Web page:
Luiz Roque and Prem Sahib at Mendes Wood DM, Brussels
by João Laia
The third exhibition at the Brussels venue of São Paulo’s Mendes Wood DM is a joint presentation by Luiz Roque and Prem Sahib. Both artists explore a number of overlapping interests, even if emerging in different contexts: Roque has been working in São Paulo for the last decade, and Sahib was born and raised in London. First and foremost, their practices are inscribed in a queer imaginary. If Sahib draws from narratives belonging to male gay spaces–such as saunas or sex clubs, Roque looks into Brazilian society as an environment of miscegenation—where ethnic, gender, and social distinctions are often blurred. The artists’ strategies fictionalize sensual choreographies, which analyze the tension between body and space. The intersection of their work throughout the house vigorously builds a close-knit, yet ghostly scenario.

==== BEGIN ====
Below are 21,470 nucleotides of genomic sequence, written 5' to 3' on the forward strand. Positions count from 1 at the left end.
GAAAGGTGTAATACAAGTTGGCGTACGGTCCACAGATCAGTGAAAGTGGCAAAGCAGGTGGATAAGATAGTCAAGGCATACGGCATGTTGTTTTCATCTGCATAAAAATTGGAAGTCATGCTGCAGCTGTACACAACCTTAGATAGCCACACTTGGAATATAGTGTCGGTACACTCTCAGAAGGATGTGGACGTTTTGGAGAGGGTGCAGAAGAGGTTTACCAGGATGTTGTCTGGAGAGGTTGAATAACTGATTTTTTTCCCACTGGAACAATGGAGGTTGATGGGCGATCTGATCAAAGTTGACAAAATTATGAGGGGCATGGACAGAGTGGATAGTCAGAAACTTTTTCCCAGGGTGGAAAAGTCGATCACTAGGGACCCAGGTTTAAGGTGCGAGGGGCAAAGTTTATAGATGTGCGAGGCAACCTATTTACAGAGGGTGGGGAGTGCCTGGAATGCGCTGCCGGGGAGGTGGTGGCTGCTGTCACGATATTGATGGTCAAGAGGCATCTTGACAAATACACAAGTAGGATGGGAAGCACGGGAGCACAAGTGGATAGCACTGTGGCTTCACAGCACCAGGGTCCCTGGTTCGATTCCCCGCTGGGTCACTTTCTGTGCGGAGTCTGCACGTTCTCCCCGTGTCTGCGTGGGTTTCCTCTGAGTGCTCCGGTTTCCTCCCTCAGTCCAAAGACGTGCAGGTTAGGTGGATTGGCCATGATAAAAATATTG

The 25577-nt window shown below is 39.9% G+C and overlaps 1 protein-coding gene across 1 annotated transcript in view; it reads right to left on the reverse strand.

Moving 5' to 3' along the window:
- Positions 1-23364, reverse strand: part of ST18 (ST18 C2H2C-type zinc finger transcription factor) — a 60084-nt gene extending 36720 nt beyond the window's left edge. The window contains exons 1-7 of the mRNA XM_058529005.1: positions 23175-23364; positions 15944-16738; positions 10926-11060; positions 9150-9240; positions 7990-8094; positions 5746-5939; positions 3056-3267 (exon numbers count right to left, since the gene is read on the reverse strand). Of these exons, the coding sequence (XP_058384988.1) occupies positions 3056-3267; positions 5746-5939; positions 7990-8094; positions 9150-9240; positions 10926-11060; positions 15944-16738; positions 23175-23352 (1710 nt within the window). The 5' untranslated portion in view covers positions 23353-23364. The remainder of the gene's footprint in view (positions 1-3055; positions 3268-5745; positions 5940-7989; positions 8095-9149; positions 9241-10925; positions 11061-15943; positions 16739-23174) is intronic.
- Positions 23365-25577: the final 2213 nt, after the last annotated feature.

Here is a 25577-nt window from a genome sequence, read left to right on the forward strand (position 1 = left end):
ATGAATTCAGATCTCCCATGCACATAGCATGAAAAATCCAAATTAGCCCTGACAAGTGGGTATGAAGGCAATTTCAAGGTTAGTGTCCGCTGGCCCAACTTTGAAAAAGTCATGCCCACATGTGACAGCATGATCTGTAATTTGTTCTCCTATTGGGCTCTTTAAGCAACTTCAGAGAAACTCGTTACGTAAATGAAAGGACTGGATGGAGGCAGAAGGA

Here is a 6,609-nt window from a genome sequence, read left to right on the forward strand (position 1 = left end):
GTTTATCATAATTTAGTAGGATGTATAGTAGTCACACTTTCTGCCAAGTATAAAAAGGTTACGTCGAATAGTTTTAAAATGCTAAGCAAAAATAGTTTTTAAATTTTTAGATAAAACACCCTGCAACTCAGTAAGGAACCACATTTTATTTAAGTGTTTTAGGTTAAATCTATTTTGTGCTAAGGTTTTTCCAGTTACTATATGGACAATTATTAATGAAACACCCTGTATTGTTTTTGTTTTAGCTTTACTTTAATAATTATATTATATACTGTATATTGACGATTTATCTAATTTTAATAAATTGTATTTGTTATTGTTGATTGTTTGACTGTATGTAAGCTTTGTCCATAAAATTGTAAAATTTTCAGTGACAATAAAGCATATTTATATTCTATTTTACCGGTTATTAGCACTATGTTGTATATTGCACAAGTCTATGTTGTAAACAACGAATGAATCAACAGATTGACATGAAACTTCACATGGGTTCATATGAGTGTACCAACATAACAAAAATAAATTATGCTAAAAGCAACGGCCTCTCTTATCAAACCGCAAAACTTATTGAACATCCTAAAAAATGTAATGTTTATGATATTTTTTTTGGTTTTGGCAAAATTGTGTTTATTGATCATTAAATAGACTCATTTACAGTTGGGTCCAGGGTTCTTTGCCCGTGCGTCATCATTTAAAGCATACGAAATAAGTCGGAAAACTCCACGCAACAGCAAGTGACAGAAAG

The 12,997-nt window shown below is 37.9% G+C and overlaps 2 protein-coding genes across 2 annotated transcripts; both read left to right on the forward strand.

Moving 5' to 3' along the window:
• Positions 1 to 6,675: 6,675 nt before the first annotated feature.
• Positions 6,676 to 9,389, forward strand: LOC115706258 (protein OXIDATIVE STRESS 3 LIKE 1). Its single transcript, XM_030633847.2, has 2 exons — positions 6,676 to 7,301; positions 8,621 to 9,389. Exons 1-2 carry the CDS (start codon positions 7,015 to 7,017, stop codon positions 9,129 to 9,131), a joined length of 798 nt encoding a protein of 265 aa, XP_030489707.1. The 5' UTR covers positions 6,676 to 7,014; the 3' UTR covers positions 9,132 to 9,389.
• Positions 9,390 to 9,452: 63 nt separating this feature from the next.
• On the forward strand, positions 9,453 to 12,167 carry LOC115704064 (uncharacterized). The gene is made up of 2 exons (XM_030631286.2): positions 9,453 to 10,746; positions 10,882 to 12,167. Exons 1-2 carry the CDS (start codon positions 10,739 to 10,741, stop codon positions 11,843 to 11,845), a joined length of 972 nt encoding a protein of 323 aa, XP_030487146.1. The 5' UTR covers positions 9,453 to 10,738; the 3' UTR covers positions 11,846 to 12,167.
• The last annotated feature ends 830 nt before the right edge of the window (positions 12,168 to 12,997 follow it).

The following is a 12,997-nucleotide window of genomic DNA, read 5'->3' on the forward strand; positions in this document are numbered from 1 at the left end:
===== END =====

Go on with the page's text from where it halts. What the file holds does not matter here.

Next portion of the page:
Introducing the show, the staircase hallway is the only location where both practices are shown side by side. A sculpture by Sahib floats in mid-air, surrounded by a photograph and a video by Roque. Sahib’s Brotherhood (2017) is made out of two rings, whose slight touch enacts a highly-styled relationship or subtle dance between two materials: stainless steel and black rubber. In the context of Sahib’s universe—charged by different gay cultural elements—the two circles are reminiscent of cock rings, their magnified presence monumentalizing the intimate gear, while also reframing it in surreality. The otherworldly features of Brotherhood find an echo in Roque’s MODERN (2014). The video establishes another dialogue, now between Henry Moore’s Reclining Figure and a Leigh Bowery-inspired moving figure. Fully covered in latex, the de-subjectified dancing body projects a post-gender identity, which is also found in the sexual ambiguity of Moore’s sculpture. The one-legged dancer circles the reclining figure, seducing it back to life; the muffled sound of house music embodying the sensual friction between stillness and motion.